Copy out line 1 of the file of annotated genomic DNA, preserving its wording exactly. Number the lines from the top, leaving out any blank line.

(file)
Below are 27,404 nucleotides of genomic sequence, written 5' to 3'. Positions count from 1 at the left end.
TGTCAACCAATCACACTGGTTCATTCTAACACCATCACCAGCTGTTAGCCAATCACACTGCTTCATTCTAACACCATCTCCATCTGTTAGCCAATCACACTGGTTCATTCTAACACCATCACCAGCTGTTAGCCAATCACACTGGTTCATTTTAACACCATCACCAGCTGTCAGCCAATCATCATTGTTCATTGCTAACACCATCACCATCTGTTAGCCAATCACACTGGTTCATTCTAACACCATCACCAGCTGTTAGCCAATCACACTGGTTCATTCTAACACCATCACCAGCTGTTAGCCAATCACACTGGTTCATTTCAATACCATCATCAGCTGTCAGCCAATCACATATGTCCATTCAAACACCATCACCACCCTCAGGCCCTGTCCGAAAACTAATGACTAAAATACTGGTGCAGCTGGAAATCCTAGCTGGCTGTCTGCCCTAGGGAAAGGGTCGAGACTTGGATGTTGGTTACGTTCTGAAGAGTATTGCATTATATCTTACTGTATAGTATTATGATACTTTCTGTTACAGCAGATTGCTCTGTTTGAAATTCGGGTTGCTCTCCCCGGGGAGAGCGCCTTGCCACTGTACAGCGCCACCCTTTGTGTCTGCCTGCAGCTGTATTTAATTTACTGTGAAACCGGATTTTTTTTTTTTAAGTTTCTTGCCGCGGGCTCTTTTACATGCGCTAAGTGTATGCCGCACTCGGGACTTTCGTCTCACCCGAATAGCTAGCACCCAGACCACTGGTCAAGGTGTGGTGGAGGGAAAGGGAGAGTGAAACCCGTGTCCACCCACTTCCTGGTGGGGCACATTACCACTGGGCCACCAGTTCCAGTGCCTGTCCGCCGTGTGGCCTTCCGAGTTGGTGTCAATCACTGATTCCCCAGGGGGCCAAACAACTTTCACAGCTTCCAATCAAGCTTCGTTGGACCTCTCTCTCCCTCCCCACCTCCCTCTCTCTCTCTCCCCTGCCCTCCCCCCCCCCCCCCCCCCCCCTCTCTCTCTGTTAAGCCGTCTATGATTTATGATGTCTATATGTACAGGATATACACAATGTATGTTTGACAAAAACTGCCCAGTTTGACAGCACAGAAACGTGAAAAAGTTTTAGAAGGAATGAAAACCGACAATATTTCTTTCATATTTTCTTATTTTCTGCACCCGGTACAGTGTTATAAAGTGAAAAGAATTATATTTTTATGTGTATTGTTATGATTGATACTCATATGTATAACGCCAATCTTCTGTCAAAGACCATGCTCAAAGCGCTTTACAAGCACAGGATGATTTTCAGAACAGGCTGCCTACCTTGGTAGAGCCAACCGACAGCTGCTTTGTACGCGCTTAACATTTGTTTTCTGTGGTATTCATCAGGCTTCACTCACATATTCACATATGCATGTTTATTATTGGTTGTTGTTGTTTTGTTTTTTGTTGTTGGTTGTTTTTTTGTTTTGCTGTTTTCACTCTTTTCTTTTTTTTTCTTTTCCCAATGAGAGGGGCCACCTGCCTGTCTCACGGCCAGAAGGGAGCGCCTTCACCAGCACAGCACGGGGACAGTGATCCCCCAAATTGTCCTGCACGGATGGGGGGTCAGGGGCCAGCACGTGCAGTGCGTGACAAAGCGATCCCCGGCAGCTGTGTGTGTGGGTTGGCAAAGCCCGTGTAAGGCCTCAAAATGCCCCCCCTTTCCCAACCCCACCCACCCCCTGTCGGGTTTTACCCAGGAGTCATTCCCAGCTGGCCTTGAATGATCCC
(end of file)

Below are 27,404 nucleotides of genomic sequence, written 5' to 3'. Positions count from 1 at the left end.